While Pfizer (PFE -0.12%) and BioNTech's jointly developed COVID vaccine has been a huge boon to the two companies, it's important to make clear that Pfizer's vaccine business runs deeper than simply its COVID offering. As a case in point, the U.S. Food and Drug Administration (FDA) recently approved Pfizer's vaccine Ticovac, for tick-borne encephalitis (TBE), to be used for active immunization to prevent TBE in U.S. patients one year of age and older.

Ticovac is the first vaccine approved for TBE in the U.S. -- a distinct advantage for the company. Let's take a look at what led the FDA to approve the vaccine, why this is a significant development, and what impact it could have on Pfizer and its investors going forward.

A gloved hand holds a tick-borne encephalitis vaccine.

Image source: Getty Images.

Efficacy against a rare but devastating viral infection

Before we dive into why the FDA approved Pfizer's Ticovac for TBE, some context would be helpful.

According to Pfizer, "TBE is a viral infection of the brain and spine, transmitted to humans through the bite of an infected tick." The condition has been identified in over 35 European and Asian countries to date. Depending on the subtype, the fatality rate ranges from under 2% to upwards of 40%.

Even though the condition is relatively rare, with anywhere from 5,000 to 13,000 patients diagnosed around the world each year, it's worth noting that 1 in 3 people can have long-term effects such as cognitive changes, muscle weakness, and paralysis.

Since Ticovac's first regulatory approval outside the U.S. 45 years ago, Pfizer notes that over 170 million doses of the drug have been administered. Based on decades of data and real-world studies from Austria, Ticovac has been proven to be 96.3% to 98.7% effective at preventing hospitalized TBE in people who have received at least three doses.

As a result, it should come as little surprise that the FDA made the decision to approve the vaccine. It set forth guidelines that the second vaccination should be anywhere from 14 days to three months after the first vaccination, while the third vaccination should take place five to 12 months after the second.

The FDA also authorized the option for a fourth booster dose to be given at least three years after completion of the prior series of three doses if ongoing exposure or reexposure to the TBE virus is expected.

What it means for Pfizer

Now that we know the FDA has approved Pfizer's Ticovac vaccine for TBE, we'll turn our attention to the total addressable market in the U.S.

Pre-COVID, tens of millions of Americans traveled to potential TBE locations, such as Europe and Asia, each year. In 2018, 17.7 million Americans visited Europe and 6.3 million visited Asia.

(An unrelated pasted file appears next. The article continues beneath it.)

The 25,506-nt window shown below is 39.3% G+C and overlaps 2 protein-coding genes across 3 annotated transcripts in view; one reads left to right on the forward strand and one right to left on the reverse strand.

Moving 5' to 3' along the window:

As international travel begins to open up again, especially to those who have received COVID vaccinations, the interest in vaccination against TBE will increase. Even if just 20% of the 24 million Americans who traveled to Europe or Asia in 2018 were to choose TBE vaccination, it's a market of 5 million patients, not even counting military personnel deployed to those regions who may choose the vaccine.

While there isn't yet information on the price of the vaccine per dose in the U.S., I believe we can use the cost per dose in the U.K. as a fair measure. According to the U.K.'s National Health Service (NHS), the cost of a TBE vaccine is "about 65 [British pounds] per injection," or nearly $90 based on current exchange rates between the pound and U.S. dollar.

Conservatively factoring in a cost of $60 per injection (or $180 for the three-shot injection series) for 5 million Americans, this is a billion-dollar market when also including the fourth booster shot that some would choose to receive.

Pfizer is a diversified biopharma worth considering

Although Pfizer's forecast for $78 billion to $80 billion in revenue for 2021 means that the Ticovac approval will have little impact on the company's top line in the grand scheme of things, any company will gleefully accept another billion-dollar market. After all, combinations of billion-dollar markets here and there will eventually add up to many billions. Pharma stock Pfizer is diversified into many promising products, which should drive revenue and earnings growth in the years to come.

Pfizer's top-selling vaccine is its COVID vaccine, which Pfizer anticipates will generate $33.5 billion in revenue for the company this year after its revenue split with BioNTech. Pfizer also has made it clear that it isn't just focused on vaccinating against COVID, but that it wants to offer effective treatments for COVID. One of those treatments in the pipeline is PF-07321332, which my colleague Keith Speights believes could be a blockbuster next year if the request for Emergency Use Authorization is approved by the FDA.

Even with Pfizer's 18% run-up over the last month, the company still appears to be a good pick for healthcare investors, especially those who appreciate a dividend. The stock's 3.2% yield is well-supported by its earnings base and is in a position to grow in the years ahead.